Norway-Plus Brexit Explained For Normal People Tired Of Reading About Brexit

Which is pretty much everyone by now.
imv via Getty Images

Another week, another new phrase coined in the name of Brexit.

This time it’s “Norway-Plus Brexit”, which Amber Rudd has suggested could be a plausible alternative to the deal MPs will vote on next week.

So, why should you care? Well, if you make it to the end of the article there’s a cracking little video of a cockatoo screaming into a cup.

Seriously, though, it could be quite important. Rudd, the new Work and Pension Secretary, reckons Norway-Plus (or Norway+ if you’re a bit trendy) is a decent alternative “not just in terms of the country but in terms of where the MPs are”.

Where Are The MPs?

All over the place to be honest.

Remind Me What’s Happening Next Week...

On Tuesday the Commons will vote on the PM’s Withdrawal Agreement but already it is expected to be rejected by MPs.

If this pans out, the risk of a no-deal Brexit and the chaos that would bring with it, increases.

A crunch week in a generally crunchy year for May.
A crunch week in a generally crunchy year for May.

What’s Norway Got To Do With It?

Norway-Plus is based on Norway’s relationship with the European Union as a member of the European Free Trade Association (Efta) and European Economic Area (EEA) - sort of like the Diet Coke version of being in the EU.

Being in the EEA after Brexit would keep the UK in the single market, meaning goods, services and people could continue to move within the bloc in the same way as before, therefore limiting the potential disruption to the economy.

On top of that, the “plus” bit of Norway-plus would involve a customs union with the EU, which, combined with the single market elements, would avoid a hard border with Ireland.

Sounds Pretty Good – Is It Popular?

When it comes to Brexit everything is popular, just not popular enough to satisfy a meaningful majority of Brits.

A cross-party group of MPs including Tory Nick Boles and Labour’s Stephen Kinnock have pushed the idea as a way of delivering Brexit – the UK will leave the European Union – while maintaining the closest possible relationship with Brussels.

Kinnock has claimed that at least 10 Cabinet ministers would back it if Mrs May’s deal is thrown out by MPs on December 11.

And Who’s On The Other Side?

Leave supporters view Norway-plus as “Brexit in name only” because it keeps the UK tied to Brussels’ rules, a customs union would restrict Britain’s ability to strike trade deals around the world and there would be no end to the free movement of EU migrants to the UK.

So It’s The Old Leave/Remain Split Once Again?

Not quite - Remainers who want a second referendum have also hit out at the option because they think a so-called People’s Vote is the best way forward if the Prime Minister’s plan fails.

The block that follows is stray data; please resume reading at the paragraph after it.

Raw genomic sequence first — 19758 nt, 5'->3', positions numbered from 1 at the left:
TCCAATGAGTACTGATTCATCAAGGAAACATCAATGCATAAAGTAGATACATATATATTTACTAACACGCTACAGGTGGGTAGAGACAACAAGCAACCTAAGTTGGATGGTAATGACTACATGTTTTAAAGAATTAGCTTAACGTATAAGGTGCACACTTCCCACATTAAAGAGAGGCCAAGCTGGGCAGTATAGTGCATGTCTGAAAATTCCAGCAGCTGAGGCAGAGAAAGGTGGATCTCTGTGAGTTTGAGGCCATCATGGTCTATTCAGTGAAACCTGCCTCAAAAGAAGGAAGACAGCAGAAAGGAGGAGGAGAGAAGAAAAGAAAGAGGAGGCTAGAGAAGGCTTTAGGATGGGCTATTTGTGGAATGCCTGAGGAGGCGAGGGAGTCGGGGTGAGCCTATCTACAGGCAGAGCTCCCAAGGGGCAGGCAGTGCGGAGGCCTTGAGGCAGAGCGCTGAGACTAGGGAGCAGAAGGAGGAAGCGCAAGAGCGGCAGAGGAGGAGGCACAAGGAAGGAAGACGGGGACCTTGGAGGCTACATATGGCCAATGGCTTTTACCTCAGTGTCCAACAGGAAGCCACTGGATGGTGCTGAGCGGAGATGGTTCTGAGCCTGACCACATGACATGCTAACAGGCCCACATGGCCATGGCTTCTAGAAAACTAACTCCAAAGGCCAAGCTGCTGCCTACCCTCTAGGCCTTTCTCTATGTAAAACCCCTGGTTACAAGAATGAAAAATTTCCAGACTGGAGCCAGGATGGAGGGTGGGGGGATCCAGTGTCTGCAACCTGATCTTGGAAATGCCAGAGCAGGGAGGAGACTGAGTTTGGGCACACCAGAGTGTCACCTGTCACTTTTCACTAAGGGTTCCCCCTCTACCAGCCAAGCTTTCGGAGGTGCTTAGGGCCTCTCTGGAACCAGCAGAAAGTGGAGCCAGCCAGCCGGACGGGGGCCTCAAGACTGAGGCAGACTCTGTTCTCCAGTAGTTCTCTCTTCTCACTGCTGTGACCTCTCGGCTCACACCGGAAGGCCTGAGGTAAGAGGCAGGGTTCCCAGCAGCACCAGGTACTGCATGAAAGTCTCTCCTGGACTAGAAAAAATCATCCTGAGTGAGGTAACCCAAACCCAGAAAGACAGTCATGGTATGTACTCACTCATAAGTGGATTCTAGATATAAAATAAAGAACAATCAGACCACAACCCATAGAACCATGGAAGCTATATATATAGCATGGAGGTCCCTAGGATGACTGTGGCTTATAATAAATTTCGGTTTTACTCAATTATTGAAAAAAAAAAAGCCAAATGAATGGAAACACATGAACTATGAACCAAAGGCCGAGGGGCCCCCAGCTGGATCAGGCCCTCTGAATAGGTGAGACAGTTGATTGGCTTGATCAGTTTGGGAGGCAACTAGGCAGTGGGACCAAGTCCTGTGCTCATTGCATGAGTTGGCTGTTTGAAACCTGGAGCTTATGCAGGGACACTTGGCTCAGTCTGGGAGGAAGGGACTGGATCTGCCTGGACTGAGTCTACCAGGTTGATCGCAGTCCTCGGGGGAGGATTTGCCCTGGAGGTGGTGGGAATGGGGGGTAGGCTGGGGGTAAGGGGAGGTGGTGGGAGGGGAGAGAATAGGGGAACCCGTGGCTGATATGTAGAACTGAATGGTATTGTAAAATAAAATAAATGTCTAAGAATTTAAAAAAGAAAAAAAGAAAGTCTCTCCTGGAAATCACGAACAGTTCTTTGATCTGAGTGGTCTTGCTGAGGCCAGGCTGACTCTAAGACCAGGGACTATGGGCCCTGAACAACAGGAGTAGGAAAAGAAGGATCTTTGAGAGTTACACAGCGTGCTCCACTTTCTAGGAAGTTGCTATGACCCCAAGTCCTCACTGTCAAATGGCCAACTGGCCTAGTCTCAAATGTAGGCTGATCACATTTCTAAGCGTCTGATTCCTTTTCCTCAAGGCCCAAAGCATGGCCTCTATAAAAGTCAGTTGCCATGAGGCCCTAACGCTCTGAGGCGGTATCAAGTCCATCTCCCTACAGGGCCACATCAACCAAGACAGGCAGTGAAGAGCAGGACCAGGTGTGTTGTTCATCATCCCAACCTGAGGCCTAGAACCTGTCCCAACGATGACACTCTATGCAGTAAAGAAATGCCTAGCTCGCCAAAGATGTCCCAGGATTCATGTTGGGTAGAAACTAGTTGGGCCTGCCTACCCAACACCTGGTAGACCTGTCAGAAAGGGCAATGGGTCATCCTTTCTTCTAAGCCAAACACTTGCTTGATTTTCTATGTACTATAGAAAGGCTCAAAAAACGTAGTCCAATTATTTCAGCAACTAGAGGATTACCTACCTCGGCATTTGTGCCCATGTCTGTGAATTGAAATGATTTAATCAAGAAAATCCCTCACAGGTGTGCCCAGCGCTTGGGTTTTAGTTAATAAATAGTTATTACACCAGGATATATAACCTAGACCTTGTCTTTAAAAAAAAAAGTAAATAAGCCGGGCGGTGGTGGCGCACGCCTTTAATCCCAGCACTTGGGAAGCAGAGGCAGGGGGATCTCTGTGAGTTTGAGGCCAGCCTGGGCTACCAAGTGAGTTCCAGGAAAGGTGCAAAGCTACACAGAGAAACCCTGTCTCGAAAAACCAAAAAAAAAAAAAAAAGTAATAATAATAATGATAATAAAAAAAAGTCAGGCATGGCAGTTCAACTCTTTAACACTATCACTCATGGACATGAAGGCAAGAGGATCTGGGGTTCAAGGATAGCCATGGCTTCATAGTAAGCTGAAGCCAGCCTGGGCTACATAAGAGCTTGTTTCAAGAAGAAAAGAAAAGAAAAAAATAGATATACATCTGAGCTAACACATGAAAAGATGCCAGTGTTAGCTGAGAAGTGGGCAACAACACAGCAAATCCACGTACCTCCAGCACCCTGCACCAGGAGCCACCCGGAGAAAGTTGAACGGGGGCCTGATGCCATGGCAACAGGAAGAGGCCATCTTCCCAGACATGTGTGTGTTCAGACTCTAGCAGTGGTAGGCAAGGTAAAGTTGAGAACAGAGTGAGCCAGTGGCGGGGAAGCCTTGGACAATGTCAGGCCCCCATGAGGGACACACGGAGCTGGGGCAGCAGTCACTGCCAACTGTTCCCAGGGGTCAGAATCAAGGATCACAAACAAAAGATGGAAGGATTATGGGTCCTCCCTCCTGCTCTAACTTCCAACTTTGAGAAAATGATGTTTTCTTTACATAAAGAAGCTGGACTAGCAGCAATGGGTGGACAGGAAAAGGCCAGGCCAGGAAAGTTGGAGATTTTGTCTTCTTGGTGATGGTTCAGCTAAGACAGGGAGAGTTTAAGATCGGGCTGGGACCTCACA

In a report published on Friday, the People’s Vote campaign described it as “politically unrealistic”, adding “the ship has sailed”.

A foreword co-written by David Miliband, said: “When trust in politics is in such short supply, Norway Plus would not deliver the mandate of 2016 and it could hardly unite the country. Worse, still, some of the claims made for ‘Norway Plus’ are in danger of repeating the deeply misleading promises made for Brexit two years ago.”

Norway's Parliament building is an absolute beaut.
Norway's Parliament building is an absolute beaut.
Leonid Andronov via Getty Images

Does Norway Have Any Say In This?

Yup. The idea was rejected by Heidi Nordby Lunde, an MP in Norway’s governing Conservative party, and leader of Norway’s European movement.

Saying her views reflected those of her party, she told the Guardian: “Really, the Norwegian option is not an option. We have been telling you this for one and a half years since the referendum and how this works, so I am surprised that after all these years it is still part of the grown-up debate in the UK.

“You just expect us to give you an invitation rather than consider whether Norway would want to give you such an invitation. It might be in your interest to use our agreement, but it would not be in our interest.”

What Are The Chances I’m Going To Have To Remember All Of This?

Relatively high.

The current make-up of the House of Commons means that May’s deal looks set to be rejected and MPs are also expected to block a no-deal exit, leaving Norway-plus and the second referendum as two of the possible options on the way forward.

Brexiteers will continue to push for a looser free-trade arrangement but that could still leave issues around avoiding a hard border with Ireland.

It is unclear which, if any, option could secure a majority in the House.

So What’s The Bottom Line?

There isn’t one but here’s that video we promised you.

(We know you cheated).


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